(See my post yesterday for the backstory of all this, if you missed it, and you’re interested.)
More on my exchange with Holly who is dedicated to moving readers and writers in her new workshop classroom. I am so impressed with her questions and reflection on her practice!
Her: I am slightly fearful but I’m trying to put “the test” out if my mind and work on creating readers and writers. Then the test will take care of its self. I hope!
Me (My heart singing because she gets it! It is not about a test; it never should be.): The first year I jumped ship and swam my way in Workshop was scary. I didn’t do much that year except get kids writing more. That was the autumn after I did my Invitational Summer Institute with North Star of TX Writing Project. I know I didn’t hurt my students, but I didn’t help them become better readers and writers, although they did do a lot of writing. I’ve learned more about balance since then.
Her: My classroom library is in pretty good shape, but I could always use more. I’ll take advantage of donorschoose.org for part of my overall plan that I need help with.
Me: Your library looks lovely; however, how do students know which books to choose?
One idea I got from a friend: if you will label the shelves, organize by topic or theme, turn some of the titles out — then students will treat your shelves like a library. Also, I just got new “favorite YA books” from some of my classmates at UNH. I will [post] that list in another message.
Her: This is my work in progress…. Begin with 15 minutes of SSR. 2-4 Book talk or students share an interesting part of what they are reading to encourage others. . . .
Me: 15 minutes is a good idea; however, it is a LONG time for students who are not readers — yet. I am sure you know that already. I learned from my experiences that I cannot push too hard too fast, until everyone is matched with a book.
Her: I also want to incorporate reading logs to have a functional use to teach literary terms and have students be responsible for adding 5 words a week to their own vocabulary journal.
Me: Reading logs? What do you mean by that exactly? The research by Krashen, Allington, and others shows that readers who are able to read without a lot of demands will read more and move faster than those who have to document their reading all the time. Holding regular reading conferences with students and asking them about what they are reading about is formative assessment without them feeling bogged down about having to justify their reading in logs.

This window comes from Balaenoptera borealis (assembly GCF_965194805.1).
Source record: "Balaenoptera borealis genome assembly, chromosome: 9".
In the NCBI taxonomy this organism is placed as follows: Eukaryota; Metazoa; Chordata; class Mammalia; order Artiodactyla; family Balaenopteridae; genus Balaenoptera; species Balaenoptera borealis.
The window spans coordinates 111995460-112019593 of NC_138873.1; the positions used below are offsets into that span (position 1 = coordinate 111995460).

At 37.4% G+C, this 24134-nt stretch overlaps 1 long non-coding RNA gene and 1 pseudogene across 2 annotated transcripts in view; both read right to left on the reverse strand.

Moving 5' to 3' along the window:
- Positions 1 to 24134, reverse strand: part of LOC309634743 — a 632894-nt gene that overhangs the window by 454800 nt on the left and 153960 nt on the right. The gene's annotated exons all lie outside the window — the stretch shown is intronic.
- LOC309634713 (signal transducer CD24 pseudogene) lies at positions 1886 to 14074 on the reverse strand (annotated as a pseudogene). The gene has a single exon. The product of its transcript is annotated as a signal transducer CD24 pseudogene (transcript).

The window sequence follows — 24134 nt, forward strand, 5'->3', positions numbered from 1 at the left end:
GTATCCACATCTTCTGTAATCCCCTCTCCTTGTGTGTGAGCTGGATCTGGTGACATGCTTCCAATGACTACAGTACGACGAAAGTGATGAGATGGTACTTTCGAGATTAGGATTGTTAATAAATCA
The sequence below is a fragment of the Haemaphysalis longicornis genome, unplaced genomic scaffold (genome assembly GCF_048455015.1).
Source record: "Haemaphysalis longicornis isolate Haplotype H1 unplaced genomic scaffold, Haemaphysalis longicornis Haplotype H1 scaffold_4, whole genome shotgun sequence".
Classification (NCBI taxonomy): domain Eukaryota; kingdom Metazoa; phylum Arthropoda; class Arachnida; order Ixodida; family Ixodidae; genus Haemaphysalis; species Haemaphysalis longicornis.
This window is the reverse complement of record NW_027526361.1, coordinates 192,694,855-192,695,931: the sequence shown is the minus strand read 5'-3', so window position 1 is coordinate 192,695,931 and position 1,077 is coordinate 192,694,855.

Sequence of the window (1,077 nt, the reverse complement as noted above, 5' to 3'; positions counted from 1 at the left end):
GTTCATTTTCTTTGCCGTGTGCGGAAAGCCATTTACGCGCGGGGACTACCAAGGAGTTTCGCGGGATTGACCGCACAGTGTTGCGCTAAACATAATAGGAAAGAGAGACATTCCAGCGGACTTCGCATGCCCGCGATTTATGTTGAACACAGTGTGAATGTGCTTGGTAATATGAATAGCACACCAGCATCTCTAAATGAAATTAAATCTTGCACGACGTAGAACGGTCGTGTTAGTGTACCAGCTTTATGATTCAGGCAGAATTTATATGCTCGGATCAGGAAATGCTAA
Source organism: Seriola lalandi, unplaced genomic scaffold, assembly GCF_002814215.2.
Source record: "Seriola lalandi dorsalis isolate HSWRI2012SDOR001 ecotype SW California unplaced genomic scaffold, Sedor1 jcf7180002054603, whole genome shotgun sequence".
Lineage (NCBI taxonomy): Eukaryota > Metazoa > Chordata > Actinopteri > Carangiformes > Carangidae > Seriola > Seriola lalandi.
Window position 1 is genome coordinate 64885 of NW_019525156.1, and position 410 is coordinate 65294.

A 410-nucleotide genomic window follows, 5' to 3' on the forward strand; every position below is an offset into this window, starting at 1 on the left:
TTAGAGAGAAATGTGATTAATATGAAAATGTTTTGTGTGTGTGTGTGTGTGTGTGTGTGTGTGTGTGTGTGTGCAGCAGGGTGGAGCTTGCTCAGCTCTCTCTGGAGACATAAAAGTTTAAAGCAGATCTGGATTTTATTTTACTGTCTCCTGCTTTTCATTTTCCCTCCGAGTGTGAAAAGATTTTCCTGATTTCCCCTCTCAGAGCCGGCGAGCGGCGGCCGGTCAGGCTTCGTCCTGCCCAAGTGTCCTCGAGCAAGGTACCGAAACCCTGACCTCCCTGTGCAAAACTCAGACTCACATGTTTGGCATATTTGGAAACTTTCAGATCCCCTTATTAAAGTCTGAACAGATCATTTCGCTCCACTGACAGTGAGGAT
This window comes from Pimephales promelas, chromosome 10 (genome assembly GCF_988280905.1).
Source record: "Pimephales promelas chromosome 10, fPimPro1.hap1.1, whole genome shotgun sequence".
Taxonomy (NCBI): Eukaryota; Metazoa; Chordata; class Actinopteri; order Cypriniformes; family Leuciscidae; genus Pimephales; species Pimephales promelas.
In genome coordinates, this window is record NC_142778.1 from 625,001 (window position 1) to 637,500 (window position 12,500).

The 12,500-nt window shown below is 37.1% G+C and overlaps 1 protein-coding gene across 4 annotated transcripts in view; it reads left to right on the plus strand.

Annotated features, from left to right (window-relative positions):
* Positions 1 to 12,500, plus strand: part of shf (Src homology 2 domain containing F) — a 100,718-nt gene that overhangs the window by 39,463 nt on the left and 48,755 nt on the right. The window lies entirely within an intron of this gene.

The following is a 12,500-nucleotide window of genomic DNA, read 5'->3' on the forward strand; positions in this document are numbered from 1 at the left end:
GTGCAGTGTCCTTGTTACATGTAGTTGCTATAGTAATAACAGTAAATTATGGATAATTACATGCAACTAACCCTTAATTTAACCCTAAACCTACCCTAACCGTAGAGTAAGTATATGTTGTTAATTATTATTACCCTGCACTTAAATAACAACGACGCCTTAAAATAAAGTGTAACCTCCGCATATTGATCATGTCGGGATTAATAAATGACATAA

Do students need to write about what they are reading? Yes, sometimes. But we do not want to kill the love of just reading. (Thank God I do not have to log my reading life.)
Yes! to students creating their own vocabulary journal. I call them Personal Dictionaries. Same idea. Penny Kittle has kids find four words a week (she requires 2 hours of reading homework per week, based on each student’s individual reading rate). I am changing to this model.
Her: Then I want to read aloud a chapter from an engaging YA novel or a piece of poetry everyday. (I’m struggling to think of novels to use. The ones that I have success with are being used in reading.)
Me: Besides the research-based benefits of reading aloud to students at all levels, WHY do you want to devote time to this? If you can answer that question, you will be able to find what to read.
Have you thought of doing craft studies with poems and short passages? Every book I read I watch for passages that strike me with their beauty. Every time, these passages are loaded with some kind of literary or rhetorical devices I can use for mini-lessons. Sometimes students and I read these passages together and discover how the author crafted the meaning. Sometimes we write written responses to the meaning/ or what strikes us as meaningful to the passage. Sometimes students model the passage.
Her: Mechanically inclined lesson on Mondays and Tuesdays (We have an A/B day) mini lesson 10-20
Me: I know students often lack grammar instruction, but is there a way to include these lessons within your writing workshop time so they do not look like grammar lessons, and they look like “Here’s-what-good-writers-do lessons?” If students see them this way, they are more apt to apply the skills they learn into their own writing. We have to be purposeful in helping them make those connections. Again, I know you know that.
Her: Wednesday and Thursday direct instruction or modeling writing 10-20 [and] Workshop writing time